Wednesday, November 7, 2012

"You Used To Say 'Live and Let Live'"


When you were young
And your heart was an open book
You used to say, "Live and let live."
(You know you did, you know you did, you know you did)
But if this ever changing world in which we live in
Makes you give in and cry
Say live and let die 

- Paul McCartney and Wings, "Live and Let Die" (Apple, 1972)


On August 19, 2009, I saw the legendary Paul McCartney in concert at the brand new Cowboys Stadium (the first official stadium event after Arlington declared the stadium open earlier that summer). The two best performances of the night were "Helter Skelter" and "Live and Let Die."[1] "Live and Let Die" was the greatest hit for any Bond song up to that point. "I remember what Paul told us," remembers Wings co-founder and original drummer Denny Seiwell

...they wanted him to write the theme to the next James Bond movie, and they sent him the book to read. And we were up at the house one day and he had just read the book the night before, and he sat down at the piano and said, 'James Bond... James Bond... da-da-dum!', and he started screwing around at the piano. Within 10 minutes, he had that song written. It was awesome, really. Just to watch him get in there and write the song was really something I'll remember the rest of my life.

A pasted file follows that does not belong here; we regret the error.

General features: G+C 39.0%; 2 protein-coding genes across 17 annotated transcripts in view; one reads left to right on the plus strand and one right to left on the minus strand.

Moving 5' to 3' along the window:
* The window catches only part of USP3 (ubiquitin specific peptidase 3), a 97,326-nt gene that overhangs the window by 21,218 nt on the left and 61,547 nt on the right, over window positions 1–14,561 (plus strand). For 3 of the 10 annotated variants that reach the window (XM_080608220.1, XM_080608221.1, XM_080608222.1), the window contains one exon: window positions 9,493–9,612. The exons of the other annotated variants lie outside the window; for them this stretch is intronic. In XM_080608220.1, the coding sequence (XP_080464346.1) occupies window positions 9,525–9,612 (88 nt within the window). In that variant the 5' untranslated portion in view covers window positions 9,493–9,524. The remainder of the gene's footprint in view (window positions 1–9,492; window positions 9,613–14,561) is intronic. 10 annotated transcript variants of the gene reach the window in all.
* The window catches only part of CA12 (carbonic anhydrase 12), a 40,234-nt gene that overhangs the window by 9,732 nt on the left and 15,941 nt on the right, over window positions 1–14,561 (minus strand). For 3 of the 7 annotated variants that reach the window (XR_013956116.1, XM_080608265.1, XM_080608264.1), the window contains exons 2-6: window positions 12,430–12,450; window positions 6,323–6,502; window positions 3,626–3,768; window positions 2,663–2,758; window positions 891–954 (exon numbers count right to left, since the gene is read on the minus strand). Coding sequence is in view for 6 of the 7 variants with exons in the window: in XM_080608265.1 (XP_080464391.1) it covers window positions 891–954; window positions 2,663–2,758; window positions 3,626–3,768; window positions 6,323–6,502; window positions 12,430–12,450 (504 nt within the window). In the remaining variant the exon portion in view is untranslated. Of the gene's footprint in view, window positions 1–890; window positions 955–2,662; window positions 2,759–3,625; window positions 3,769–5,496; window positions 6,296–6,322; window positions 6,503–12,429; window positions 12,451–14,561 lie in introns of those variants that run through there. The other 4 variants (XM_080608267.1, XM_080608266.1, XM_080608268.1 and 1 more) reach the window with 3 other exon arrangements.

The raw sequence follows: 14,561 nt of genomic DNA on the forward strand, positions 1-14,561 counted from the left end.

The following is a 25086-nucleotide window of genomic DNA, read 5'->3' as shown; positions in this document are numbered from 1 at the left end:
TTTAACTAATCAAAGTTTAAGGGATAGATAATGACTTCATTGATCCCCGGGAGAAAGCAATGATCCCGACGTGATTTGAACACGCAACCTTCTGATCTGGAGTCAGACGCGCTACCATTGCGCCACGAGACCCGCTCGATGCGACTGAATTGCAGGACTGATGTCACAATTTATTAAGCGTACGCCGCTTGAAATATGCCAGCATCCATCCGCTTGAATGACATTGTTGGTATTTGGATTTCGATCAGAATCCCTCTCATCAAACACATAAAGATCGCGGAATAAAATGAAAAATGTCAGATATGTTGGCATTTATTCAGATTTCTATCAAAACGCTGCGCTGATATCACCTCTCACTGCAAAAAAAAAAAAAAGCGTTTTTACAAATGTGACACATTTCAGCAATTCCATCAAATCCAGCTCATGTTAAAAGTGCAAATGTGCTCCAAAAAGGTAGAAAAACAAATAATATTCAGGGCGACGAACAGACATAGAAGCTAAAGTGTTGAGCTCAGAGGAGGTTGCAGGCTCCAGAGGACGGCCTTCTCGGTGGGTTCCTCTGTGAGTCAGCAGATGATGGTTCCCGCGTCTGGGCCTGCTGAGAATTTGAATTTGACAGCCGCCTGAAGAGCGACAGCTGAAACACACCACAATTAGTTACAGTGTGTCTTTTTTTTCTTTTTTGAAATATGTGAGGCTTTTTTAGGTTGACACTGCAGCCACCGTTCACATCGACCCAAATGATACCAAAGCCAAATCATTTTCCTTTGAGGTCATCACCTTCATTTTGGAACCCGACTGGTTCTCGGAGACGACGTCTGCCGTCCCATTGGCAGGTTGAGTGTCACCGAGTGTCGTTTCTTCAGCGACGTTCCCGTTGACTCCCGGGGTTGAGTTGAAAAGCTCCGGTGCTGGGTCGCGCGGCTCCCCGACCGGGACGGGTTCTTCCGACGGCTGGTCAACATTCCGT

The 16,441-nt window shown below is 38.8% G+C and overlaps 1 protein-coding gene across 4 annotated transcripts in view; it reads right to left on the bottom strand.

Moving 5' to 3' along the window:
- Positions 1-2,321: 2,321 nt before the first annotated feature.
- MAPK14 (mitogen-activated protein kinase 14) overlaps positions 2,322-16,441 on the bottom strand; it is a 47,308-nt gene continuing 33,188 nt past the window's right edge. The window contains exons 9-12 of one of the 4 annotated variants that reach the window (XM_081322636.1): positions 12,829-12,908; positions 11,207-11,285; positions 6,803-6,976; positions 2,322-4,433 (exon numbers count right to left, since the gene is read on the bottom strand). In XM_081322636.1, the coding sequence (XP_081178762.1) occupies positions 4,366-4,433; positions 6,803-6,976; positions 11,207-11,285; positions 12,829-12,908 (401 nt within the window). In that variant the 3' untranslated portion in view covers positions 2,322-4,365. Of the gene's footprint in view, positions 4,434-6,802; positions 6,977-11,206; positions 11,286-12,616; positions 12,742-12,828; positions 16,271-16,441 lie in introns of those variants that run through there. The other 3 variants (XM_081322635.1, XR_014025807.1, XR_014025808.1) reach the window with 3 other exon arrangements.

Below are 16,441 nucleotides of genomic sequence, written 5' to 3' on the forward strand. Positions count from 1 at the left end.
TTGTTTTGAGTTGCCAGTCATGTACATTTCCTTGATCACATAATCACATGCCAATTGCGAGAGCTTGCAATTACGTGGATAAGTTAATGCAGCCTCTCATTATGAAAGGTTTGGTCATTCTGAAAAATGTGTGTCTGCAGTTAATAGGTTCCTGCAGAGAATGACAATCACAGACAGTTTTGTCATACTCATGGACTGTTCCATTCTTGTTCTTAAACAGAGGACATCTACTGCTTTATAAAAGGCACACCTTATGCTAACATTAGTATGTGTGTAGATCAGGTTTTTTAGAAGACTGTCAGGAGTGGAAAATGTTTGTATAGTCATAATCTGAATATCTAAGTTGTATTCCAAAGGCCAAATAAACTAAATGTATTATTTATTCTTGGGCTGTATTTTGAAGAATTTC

McCartney had originally been hired to write the song for someone else, but only agreed to do it if the Wings could record it. According to Roger Moore, Bond producer Harry Saltzman was unconvinced by the demo and asked Beatles long-time producer George Martin about who should be hired to sing the final version. Martin reminded Saltzman that Paul McCartney was one of the biggest recording artists of all time. This was the genius behind songs like "Hey Jude," "Blackbird," "Yesterday," "Helter Skelter," "The Fool on the Hill," and "Eleanor Rigby." The answer should have been obvious.

Even though it wouldn't be until 1985's "A View to a Kill" that we would have another James Bond rock song (they missed their chance with Alice Cooper and The Man With the Golden Gun), the union between a Beatle and James Bond left us with a timeless rock classic.[2]


1. The video quality is poor, but the links are from the actual concert I attended. 

2. Guns N' Roses recorded an incredible version that is almost as intense as the original.

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